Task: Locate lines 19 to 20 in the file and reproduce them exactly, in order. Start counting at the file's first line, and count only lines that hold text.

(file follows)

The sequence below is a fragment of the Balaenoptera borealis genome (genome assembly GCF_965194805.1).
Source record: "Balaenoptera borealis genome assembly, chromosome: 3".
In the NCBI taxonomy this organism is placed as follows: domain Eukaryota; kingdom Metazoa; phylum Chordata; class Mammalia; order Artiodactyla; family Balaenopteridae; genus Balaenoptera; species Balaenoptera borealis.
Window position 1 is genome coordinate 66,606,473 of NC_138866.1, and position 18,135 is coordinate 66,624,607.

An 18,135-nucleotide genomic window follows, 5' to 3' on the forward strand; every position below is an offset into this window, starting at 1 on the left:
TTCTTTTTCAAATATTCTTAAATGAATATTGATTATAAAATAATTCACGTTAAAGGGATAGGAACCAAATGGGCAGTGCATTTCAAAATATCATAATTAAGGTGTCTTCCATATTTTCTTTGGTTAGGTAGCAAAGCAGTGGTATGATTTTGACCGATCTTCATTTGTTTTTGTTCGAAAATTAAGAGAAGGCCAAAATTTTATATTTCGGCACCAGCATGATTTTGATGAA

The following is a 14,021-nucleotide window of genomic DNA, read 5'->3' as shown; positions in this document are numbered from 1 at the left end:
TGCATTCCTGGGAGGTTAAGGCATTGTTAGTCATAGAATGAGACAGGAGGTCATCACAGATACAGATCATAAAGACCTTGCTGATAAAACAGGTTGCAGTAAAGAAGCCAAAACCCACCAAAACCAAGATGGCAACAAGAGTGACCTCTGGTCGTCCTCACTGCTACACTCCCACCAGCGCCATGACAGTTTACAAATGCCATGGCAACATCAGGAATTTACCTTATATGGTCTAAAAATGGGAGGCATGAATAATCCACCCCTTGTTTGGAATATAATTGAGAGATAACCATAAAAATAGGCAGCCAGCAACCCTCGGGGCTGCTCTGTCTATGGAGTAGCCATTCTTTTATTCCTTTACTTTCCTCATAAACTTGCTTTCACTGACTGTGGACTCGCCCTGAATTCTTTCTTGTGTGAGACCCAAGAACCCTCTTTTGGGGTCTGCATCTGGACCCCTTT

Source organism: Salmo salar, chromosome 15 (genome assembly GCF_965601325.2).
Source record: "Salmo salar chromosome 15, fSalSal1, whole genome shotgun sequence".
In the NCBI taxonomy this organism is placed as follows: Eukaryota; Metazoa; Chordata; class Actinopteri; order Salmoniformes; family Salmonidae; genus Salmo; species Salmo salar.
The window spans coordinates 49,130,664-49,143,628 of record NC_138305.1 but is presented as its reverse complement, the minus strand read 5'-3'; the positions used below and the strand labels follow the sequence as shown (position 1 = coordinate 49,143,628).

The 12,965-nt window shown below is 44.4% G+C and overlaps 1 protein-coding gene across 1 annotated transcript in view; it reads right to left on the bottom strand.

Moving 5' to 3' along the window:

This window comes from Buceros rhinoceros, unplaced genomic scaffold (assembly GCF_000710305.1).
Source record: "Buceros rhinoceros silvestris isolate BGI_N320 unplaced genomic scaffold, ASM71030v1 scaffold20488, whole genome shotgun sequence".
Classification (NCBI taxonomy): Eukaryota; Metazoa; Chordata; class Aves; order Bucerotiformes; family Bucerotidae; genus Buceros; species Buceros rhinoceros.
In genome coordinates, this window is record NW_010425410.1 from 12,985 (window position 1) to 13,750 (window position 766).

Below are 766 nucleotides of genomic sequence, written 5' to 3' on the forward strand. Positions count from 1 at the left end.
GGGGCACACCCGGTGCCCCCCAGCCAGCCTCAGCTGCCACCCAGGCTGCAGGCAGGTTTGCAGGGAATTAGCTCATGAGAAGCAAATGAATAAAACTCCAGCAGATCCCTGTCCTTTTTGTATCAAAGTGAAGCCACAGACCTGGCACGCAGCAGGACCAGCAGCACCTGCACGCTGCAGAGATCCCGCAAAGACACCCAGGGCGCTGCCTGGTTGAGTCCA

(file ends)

Below are 766 nucleotides of genomic sequence, written 5' to 3' on the forward strand. Positions count from 1 at the left end.
GGGGCACACCCGGTGCCCCCCAGCCAGCCTCAGCTGCCACCCAGGCTGCAGGCAGGTTTGCAGGGAATTAGCTCATGAGAAGCAAATGAATAAAACTCCAGCAGATCCCTGTCCTTTTTGTATCAAAGTGAAGCCACAGACCTGGCACGCAGCAGGACCAGCAGCACCTGCACGCTGCAGAGATCCCGCAAAGACACCCAGGGCGCTGCCTGGTTGAGTCCA